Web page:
Adaptation & Resilience
Climate Diplomacy
Oceania & Pacific
Beach, desert, water, sea shore, black and white, fog
Photo credits: Frantzou Fleurine/Unsplash CC0 (1.0)

The island state of Fiji is hosting the presidency of the next United Nations climate conference. Inia Seruiratu, Minister of Agriculture, explains why the exit of the United States from the Paris Agreement also has positive aspects, why he is focusing on climate change adaptation, and why Fiji will not be joining the climate risk insurance.

Interview: Benjamin von Brackel.

Mr. Seruiratu, Donald Trump has announced the withdrawal of the U.S. from the Paris Agreement. What is now changing in your planning for the Climate Conference COP 23 this November?

Inia Seruiratu: Of course, we are deeply disappointed by the short-term decision of the Trump administration to withdraw the U.S. from the Paris Agreement. The withdrawal of U.S. leadership is regrettable, and it is now clear just how important COP 23 will be in terms of a global effort to maintain and improve the Agreement. However, Trump's decision has no direct impact upon our preparations. The rest of the world is standing firmly behind the Agreement.

Although our Prime Minister did all he could to try to persuade President Trump to stay in the Agreement, we knew that this exit was always a possibility. We knew from the outset that we could not rely on the leadership and support of the U.S. This is why nothing has changed for us.

Can anything positive come out of this decision?

In fact, the global response to the U.S. President's announcement was incredibly encouraging. Trump has sent a shock wave through the system, which – as it looks at present – has doubled the determination of all parties involved in climate protection around the world. Nations and states, such as China, the EU, France, Canada, India and Mexico are all moving forward. And even within the U.S., governors and mayors have allied themselves with the private sector, civil society, and ordinary citizens to maintain the momentum. As the UN's "Climate Champion", I am happy to stand shoulder to shoulder with them.

What is the most important issue that you want to promote in Bonn in November?

We want to preserve and develop the Paris Agreement. We want to strengthen the resilience of the most vulnerable nations to climate change. And we want to forge a broad coalition between governments, civil society, science and the private sector to speed up climate protection.

Inia B. Seruiratu, Minister of Agriculture of Fiji. Photo credits: FAO/YouTube.com

And what is the most important issue for you personally?

For me as the Minister for Agriculture and the Sea, adapting to climate change is extremely important. One of my most important tasks is to help communities help themselves better against rising sea levels and natural catastrophes that are becoming increasingly violent as a result of climate change. At the climate summit, we have to develop models, which interest the private sector in investing in climate change.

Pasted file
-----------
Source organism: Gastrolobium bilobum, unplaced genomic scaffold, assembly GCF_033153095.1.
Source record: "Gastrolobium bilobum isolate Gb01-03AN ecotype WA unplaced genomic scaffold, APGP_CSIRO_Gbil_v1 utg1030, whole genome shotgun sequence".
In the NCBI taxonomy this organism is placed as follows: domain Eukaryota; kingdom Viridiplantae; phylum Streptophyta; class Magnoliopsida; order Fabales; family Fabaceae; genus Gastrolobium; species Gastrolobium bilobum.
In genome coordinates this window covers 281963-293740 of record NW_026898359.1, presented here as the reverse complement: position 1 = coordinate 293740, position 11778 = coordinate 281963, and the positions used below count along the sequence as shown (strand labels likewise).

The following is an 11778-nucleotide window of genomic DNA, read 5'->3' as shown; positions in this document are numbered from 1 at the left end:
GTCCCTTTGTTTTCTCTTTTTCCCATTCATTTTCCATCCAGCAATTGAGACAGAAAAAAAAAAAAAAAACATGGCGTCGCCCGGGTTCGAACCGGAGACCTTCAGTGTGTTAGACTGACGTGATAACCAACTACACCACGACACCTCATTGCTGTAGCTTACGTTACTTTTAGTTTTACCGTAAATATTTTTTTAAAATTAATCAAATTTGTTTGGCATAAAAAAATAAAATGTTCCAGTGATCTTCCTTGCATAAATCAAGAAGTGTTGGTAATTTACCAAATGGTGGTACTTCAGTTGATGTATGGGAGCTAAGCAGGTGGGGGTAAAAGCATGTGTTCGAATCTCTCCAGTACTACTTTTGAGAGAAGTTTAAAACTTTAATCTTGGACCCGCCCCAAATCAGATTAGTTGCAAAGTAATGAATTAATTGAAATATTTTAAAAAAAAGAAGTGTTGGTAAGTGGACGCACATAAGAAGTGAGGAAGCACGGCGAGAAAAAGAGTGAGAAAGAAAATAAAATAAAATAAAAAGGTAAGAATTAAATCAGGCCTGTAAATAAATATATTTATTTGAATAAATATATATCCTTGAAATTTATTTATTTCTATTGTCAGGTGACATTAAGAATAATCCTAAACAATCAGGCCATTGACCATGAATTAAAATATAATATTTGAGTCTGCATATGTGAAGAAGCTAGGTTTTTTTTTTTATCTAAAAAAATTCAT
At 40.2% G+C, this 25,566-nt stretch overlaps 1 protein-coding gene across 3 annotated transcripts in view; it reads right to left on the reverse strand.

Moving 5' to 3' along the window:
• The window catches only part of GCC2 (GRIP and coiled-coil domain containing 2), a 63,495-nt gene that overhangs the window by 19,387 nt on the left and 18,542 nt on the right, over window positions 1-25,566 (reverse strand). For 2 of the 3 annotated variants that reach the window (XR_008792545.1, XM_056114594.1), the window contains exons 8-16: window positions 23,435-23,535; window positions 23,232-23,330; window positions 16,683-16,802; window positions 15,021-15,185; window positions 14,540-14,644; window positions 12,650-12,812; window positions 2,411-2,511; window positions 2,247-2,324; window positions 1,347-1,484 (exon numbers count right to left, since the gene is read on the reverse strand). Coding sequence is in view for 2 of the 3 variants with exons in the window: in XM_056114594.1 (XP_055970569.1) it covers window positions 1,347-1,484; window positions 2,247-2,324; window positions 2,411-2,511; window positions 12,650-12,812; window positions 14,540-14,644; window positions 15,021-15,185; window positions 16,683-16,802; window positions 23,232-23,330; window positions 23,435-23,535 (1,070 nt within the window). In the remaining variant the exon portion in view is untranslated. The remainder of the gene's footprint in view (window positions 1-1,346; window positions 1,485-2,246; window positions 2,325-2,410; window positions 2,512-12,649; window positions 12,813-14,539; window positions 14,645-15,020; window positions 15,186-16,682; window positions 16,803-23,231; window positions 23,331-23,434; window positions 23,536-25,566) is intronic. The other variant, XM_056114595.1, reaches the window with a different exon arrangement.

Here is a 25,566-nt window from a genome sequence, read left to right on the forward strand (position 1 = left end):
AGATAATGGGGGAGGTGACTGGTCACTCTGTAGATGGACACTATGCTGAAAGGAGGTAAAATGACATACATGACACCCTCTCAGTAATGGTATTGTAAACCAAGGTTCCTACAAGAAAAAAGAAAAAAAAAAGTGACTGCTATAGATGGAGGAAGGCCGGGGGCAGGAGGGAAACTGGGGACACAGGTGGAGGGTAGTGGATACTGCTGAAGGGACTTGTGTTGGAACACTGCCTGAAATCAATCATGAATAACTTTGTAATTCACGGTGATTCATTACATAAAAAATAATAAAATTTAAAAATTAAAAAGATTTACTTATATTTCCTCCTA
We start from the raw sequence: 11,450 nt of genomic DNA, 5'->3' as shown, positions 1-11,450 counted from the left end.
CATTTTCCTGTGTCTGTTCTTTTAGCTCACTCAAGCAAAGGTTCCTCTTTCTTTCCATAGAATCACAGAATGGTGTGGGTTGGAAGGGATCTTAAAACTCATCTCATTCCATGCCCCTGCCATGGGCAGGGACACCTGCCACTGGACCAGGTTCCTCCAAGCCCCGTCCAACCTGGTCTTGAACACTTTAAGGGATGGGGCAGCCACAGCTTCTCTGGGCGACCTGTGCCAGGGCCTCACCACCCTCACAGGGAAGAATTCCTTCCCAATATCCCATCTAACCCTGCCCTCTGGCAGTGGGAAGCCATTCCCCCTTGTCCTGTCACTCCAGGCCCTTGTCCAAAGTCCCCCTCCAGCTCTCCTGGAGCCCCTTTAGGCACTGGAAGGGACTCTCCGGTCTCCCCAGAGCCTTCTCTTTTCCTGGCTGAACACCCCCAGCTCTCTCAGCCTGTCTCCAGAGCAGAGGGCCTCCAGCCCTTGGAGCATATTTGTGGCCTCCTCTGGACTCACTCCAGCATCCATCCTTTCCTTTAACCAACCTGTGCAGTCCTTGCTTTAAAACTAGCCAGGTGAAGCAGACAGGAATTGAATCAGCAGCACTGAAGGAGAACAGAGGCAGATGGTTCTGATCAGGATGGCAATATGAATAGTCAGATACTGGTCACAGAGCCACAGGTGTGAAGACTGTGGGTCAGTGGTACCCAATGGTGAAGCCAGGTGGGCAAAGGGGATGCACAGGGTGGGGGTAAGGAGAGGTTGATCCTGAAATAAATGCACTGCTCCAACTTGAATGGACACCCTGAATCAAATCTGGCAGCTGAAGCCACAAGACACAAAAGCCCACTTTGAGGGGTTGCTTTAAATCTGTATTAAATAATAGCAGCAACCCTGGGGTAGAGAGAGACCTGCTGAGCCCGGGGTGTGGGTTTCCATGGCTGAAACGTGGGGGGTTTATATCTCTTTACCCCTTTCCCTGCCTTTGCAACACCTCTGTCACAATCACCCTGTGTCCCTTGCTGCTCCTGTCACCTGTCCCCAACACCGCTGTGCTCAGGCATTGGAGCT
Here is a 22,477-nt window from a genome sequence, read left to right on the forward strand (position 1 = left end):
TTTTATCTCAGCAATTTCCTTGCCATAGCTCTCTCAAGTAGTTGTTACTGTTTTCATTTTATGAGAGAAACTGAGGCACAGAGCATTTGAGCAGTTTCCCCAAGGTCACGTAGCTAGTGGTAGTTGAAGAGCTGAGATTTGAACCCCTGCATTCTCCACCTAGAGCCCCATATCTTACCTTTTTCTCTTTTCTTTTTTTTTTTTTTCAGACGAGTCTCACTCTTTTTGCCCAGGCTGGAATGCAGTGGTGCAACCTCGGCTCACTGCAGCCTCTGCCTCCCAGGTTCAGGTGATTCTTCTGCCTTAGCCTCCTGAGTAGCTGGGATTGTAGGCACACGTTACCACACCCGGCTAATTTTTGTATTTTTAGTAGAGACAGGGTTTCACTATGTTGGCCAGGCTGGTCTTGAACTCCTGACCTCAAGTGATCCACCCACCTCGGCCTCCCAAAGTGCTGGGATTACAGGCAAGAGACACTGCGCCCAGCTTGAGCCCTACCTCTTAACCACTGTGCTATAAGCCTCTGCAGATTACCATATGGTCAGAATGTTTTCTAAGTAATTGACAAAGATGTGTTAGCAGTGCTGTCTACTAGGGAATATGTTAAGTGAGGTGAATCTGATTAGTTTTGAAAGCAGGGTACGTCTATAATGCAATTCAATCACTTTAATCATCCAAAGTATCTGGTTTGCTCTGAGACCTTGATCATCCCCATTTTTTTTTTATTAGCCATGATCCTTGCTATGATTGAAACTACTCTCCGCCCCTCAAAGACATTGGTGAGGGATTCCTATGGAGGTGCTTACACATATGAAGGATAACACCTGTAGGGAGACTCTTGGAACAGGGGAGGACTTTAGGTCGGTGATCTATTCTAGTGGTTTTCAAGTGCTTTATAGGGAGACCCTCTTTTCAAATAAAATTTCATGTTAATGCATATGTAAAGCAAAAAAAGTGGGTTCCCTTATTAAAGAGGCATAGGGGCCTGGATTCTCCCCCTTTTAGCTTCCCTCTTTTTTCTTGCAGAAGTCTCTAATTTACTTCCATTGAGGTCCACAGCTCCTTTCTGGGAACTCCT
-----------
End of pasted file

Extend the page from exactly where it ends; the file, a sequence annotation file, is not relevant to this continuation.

Why is adaptation so important for Fiji?

Last year, Fiji was hit by the cyclone "Winston" - the strongest cyclone that landed in the southern hemisphere. It cost 44 lives and thousands of families lost their homes. One third of our gross domestic product was also erased from the books. This is why it is so urgent to promote climate adaptation in the negotiations.

What needs to change so that Fiji gets better access to the Green Climate Fund or the Adjustment Fund?

So far, it is very difficult to access the money, and it only works with partners such as the Asian Development Bank. Fiji has just received an accreditation for its development bank at the Green Climate Fund to gain more direct access to the fund. What we require above all else, is support to design good projects, as well as technological studies to underpin.

Many villages in the Fiji Islands want to relocate, but the government does not give them a green light. What is the problem? Are there not enough funds for resettlement?

The government is not waiting. We are working on the most urgent cases. Undoubtedly, we will need support to meet the growing need for these resettlements; but that does not stop us from doing something ourselves. However, it should also be acknowledged that relocations are always the only way out, because of the social and cultural disruption that exists in the municipalities. The government is currently working on a guide to ensure that each resettlement is also sustainable.

Why is Fiji not joining the G7 countries' climate insurance, the so-called InsuResilience?

There are three or four initiatives where we were asked if we wanted to be part of it. We are currently investigating which one works best for us in the Pacific. In the case of InsuResilience, however, one must clearly say that it is not really insurance. This means that it is not possible for the countries to insure themselves against climate damage by becoming a member.

 

Minister of Agriculture Inia Seruiratu is the "Climate Champion" of the state of Fiji for the UN climate summit in Bonn in November 2017.

[The interview first appeared in German in “Movum – Briefe zur Transformation. Klimafrieden” and was translated by William Hull, adelphi.]

 


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